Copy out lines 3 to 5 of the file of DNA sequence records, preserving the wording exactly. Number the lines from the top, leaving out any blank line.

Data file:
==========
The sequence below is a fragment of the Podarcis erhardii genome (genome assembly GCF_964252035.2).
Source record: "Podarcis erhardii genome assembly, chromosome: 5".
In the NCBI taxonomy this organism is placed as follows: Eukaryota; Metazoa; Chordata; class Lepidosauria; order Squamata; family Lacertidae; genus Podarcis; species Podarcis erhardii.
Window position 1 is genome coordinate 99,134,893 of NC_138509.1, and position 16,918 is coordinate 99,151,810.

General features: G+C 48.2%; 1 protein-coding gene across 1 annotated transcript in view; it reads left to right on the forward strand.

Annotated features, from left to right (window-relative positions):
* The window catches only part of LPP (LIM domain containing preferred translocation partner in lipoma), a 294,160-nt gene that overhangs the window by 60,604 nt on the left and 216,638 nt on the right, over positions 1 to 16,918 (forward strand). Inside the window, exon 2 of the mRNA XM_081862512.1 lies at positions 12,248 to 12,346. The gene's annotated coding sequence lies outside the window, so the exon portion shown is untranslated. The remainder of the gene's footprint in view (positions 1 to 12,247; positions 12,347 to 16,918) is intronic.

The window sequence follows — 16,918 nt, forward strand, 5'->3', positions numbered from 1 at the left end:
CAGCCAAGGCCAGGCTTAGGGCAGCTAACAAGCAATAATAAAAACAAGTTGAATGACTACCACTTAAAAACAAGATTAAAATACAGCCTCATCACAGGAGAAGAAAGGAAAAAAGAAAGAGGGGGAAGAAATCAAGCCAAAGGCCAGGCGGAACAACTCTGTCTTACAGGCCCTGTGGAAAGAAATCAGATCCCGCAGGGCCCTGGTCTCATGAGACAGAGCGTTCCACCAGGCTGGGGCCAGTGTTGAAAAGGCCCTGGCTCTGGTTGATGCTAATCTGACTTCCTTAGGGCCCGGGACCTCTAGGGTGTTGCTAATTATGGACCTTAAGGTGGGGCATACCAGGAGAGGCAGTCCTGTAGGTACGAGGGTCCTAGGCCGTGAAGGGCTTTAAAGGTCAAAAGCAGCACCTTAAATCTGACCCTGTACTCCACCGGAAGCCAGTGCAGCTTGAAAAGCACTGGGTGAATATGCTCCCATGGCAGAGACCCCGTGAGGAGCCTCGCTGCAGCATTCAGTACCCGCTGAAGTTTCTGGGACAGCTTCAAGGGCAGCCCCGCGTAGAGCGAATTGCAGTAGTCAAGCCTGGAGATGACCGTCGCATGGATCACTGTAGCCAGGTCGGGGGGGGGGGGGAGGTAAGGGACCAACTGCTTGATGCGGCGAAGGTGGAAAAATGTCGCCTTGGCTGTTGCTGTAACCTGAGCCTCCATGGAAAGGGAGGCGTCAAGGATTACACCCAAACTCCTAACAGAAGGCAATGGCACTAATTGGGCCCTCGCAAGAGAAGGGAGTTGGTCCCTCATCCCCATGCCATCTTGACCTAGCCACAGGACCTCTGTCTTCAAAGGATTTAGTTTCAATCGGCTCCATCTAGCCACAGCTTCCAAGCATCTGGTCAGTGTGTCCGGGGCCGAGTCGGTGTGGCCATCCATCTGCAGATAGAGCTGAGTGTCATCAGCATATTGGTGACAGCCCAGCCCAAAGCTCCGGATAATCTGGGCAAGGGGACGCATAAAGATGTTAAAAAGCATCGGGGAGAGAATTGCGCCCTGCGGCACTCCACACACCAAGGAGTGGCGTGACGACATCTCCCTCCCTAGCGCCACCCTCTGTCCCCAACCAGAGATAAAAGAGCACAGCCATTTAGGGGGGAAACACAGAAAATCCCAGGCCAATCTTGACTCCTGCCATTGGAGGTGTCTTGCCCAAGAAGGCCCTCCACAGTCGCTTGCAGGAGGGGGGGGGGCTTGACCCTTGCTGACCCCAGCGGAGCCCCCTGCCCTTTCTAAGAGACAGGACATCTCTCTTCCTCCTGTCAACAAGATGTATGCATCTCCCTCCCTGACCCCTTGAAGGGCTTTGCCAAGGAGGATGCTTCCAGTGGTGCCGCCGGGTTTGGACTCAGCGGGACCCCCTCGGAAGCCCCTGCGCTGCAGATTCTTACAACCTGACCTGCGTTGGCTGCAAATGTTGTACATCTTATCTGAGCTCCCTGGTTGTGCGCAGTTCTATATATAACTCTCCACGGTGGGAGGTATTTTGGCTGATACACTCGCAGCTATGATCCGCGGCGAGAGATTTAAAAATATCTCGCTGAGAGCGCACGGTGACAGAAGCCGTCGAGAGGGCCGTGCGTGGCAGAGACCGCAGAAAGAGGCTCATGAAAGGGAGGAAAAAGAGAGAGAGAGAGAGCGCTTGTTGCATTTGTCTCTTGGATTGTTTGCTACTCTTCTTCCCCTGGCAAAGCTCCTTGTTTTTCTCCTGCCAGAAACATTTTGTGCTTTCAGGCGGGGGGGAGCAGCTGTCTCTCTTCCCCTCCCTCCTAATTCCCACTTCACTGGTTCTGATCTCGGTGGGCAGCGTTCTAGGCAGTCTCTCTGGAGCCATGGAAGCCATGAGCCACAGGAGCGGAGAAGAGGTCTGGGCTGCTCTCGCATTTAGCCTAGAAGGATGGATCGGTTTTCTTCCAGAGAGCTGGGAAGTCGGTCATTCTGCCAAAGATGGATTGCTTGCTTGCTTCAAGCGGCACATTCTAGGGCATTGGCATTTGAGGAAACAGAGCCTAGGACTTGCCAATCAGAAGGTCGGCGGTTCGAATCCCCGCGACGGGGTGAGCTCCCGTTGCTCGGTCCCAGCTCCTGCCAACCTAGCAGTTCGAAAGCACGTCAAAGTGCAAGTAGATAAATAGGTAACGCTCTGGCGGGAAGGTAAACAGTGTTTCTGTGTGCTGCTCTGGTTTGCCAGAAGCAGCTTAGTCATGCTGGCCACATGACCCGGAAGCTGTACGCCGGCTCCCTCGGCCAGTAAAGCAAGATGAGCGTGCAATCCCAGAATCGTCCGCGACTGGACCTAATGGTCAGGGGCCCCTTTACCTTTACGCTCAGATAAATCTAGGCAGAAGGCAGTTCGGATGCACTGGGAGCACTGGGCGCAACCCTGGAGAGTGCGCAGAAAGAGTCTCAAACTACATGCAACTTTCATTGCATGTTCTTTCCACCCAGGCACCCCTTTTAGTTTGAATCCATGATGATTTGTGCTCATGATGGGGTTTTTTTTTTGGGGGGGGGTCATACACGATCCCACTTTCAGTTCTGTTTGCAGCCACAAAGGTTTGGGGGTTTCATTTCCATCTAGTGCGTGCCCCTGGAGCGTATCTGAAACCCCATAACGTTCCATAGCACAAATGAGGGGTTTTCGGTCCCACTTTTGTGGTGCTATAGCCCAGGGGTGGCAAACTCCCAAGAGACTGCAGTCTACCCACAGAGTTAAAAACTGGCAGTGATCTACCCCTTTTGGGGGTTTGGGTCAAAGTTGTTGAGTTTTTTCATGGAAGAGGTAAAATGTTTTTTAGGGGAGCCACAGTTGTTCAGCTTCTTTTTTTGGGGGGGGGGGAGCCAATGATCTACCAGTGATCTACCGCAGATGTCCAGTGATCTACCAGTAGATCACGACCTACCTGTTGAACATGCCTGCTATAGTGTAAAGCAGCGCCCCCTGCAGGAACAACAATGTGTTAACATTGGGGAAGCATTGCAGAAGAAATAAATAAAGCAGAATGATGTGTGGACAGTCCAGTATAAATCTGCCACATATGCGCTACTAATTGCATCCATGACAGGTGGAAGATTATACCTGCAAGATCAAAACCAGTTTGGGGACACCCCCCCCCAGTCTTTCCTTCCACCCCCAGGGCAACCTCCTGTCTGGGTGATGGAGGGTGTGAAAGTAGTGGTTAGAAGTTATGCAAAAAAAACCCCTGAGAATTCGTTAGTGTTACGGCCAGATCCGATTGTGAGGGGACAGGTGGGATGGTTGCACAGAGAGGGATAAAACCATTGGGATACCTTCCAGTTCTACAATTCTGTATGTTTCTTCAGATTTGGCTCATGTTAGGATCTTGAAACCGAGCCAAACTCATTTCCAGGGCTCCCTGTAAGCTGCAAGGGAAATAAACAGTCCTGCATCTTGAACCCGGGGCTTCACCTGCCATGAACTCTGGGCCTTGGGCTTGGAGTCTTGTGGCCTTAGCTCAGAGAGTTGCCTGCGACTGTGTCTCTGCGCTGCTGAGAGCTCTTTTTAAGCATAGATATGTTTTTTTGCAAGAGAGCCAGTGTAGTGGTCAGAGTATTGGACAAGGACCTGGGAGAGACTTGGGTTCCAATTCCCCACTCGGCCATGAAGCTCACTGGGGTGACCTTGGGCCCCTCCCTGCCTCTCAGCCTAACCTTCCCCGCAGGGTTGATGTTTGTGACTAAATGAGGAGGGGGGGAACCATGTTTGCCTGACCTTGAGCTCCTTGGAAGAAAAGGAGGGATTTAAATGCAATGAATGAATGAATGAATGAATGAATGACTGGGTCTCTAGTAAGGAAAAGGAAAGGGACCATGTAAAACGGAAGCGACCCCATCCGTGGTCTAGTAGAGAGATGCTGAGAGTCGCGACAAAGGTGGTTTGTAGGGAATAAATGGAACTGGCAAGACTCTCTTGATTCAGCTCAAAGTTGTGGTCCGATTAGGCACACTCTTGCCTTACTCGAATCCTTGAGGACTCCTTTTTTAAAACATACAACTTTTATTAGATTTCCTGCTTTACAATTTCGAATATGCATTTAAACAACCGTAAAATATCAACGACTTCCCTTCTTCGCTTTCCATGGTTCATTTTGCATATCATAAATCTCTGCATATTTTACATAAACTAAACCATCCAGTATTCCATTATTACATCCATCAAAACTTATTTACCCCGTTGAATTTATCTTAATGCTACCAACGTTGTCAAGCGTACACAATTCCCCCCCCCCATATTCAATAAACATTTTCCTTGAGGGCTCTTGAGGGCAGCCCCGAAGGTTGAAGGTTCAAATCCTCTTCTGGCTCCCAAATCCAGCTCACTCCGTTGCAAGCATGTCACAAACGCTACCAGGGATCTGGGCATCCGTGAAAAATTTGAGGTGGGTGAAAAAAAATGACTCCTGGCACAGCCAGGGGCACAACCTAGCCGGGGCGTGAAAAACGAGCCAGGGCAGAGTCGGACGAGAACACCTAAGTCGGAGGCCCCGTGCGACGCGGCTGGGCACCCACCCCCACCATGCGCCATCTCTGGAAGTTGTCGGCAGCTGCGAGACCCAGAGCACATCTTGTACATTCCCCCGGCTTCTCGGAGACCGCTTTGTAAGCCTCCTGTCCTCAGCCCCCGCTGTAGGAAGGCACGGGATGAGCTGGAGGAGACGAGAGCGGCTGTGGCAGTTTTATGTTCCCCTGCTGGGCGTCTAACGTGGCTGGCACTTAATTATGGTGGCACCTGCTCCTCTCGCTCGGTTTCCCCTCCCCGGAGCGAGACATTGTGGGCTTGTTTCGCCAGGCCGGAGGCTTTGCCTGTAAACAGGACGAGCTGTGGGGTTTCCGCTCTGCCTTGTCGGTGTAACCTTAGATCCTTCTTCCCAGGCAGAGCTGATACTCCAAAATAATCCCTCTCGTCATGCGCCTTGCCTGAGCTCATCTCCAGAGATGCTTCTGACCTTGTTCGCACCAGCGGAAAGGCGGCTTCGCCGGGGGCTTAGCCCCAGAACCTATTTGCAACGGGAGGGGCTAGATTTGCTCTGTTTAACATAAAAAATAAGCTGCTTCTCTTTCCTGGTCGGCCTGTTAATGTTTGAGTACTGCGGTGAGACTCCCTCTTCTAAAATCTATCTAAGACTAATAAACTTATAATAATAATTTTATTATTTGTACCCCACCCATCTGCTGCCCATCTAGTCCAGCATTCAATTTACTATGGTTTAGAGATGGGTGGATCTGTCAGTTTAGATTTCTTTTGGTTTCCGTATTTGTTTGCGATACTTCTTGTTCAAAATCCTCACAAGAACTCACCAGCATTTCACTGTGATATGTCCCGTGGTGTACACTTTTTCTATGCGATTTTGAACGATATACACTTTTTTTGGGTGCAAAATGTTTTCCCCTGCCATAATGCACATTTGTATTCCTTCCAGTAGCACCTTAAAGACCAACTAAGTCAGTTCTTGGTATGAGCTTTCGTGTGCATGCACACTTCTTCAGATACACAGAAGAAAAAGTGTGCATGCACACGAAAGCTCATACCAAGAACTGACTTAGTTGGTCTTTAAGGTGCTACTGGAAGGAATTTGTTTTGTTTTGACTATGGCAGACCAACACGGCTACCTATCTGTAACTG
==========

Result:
In the NCBI taxonomy this organism is placed as follows: Eukaryota; Metazoa; Chordata; class Lepidosauria; order Squamata; family Lacertidae; genus Podarcis; species Podarcis erhardii.
Window position 1 is genome coordinate 99,134,893 of NC_138509.1, and position 16,918 is coordinate 99,151,810.

General features: G+C 48.2%; 1 protein-coding gene across 1 annotated transcript in view; it reads left to right on the forward strand.